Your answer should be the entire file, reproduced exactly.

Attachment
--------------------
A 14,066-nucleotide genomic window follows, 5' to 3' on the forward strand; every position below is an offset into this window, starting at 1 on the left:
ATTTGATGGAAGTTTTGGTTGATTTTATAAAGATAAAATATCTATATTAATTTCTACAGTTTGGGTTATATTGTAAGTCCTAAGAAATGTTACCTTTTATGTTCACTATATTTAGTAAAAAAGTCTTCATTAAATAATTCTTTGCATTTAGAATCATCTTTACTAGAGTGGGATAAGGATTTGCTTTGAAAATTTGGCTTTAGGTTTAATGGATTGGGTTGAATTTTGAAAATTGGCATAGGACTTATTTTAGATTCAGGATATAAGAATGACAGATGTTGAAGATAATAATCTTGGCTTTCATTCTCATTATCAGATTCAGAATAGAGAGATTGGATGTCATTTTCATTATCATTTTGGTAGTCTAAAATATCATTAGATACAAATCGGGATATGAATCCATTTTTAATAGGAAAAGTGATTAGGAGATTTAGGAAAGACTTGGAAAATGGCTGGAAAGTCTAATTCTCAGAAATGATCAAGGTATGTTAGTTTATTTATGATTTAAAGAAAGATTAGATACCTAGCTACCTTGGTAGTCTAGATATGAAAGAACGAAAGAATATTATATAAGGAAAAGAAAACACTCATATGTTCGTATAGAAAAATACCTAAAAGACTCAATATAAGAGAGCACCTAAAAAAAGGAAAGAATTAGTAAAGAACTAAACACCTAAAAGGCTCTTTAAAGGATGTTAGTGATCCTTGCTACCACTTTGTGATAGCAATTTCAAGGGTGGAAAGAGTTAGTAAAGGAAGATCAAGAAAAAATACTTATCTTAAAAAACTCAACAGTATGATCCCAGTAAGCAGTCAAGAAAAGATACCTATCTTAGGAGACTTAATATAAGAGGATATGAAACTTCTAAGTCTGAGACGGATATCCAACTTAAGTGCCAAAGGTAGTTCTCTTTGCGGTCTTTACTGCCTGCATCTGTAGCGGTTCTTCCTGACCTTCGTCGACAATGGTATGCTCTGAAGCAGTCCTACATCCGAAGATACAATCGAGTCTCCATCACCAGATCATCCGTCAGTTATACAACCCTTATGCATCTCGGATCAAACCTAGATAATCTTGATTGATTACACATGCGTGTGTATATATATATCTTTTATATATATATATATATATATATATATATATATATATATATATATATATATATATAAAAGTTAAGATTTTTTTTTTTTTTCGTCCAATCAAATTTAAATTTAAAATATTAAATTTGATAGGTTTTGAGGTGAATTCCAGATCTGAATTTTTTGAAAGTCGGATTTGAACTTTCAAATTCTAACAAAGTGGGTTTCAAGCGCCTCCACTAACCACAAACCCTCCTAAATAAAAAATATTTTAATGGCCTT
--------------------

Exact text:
A 14,066-nucleotide genomic window follows, 5' to 3' on the forward strand; every position below is an offset into this window, starting at 1 on the left:
ATTTGATGGAAGTTTTGGTTGATTTTATAAAGATAAAATATCTATATTAATTTCTACAGTTTGGGTTATATTGTAAGTCCTAAGAAATGTTACCTTTTATGTTCACTATATTTAGTAAAAAAGTCTTCATTAAATAATTCTTTGCATTTAGAATCATCTTTACTAGAGTGGGATAAGGATTTGCTTTGAAAATTTGGCTTTAGGTTTAATGGATTGGGTTGAATTTTGAAAATTGGCATAGGACTTATTTTAGATTCAGGATATAAGAATGACAGATGTTGAAGATAATAATCTTGGCTTTCATTCTCATTATCAGATTCAGAATAGAGAGATTGGATGTCATTTTCATTATCATTTTGGTAGTCTAAAATATCATTAGATACAAATCGGGATATGAATCCATTTTTAATAGGAAAAGTGATTAGGAGATTTAGGAAAGACTTGGAAAATGGCTGGAAAGTCTAATTCTCAGAAATGATCAAGGTATGTTAGTTTATTTATGATTTAAAGAAAGATTAGATACCTAGCTACCTTGGTAGTCTAGATATGAAAGAACGAAAGAATATTATATAAGGAAAAGAAAACACTCATATGTTCGTATAGAAAAATACCTAAAAGACTCAATATAAGAGAGCACCTAAAAAAAGGAAAGAATTAGTAAAGAACTAAACACCTAAAAGGCTCTTTAAAGGATGTTAGTGATCCTTGCTACCACTTTGTGATAGCAATTTCAAGGGTGGAAAGAGTTAGTAAAGGAAGATCAAGAAAAAATACTTATCTTAAAAAACTCAACAGTATGATCCCAGTAAGCAGTCAAGAAAAGATACCTATCTTAGGAGACTTAATATAAGAGGATATGAAACTTCTAAGTCTGAGACGGATATCCAACTTAAGTGCCAAAGGTAGTTCTCTTTGCGGTCTTTACTGCCTGCATCTGTAGCGGTTCTTCCTGACCTTCGTCGACAATGGTATGCTCTGAAGCAGTCCTACATCCGAAGATACAATCGAGTCTCCATCACCAGATCATCCGTCAGTTATACAACCCTTATGCATCTCGGATCAAACCTAGATAATCTTGATTGATTACACATGCGTGTGTATATATATATCTTTTATATATATATATATATATATATATATATATATATATATATATATATATATATATAAAAGTTAAGATTTTTTTTTTTTTTCGTCCAATCAAATTTAAATTTAAAATATTAAATTTGATAGGTTTTGAGGTGAATTCCAGATCTGAATTTTTTGAAAGTCGGATTTGAACTTTCAAATTCTAACAAAGTGGGTTTCAAGCGCCTCCACTAACCACAAACCCTCCTAAATAAAAAATATTTTAATGGCCTT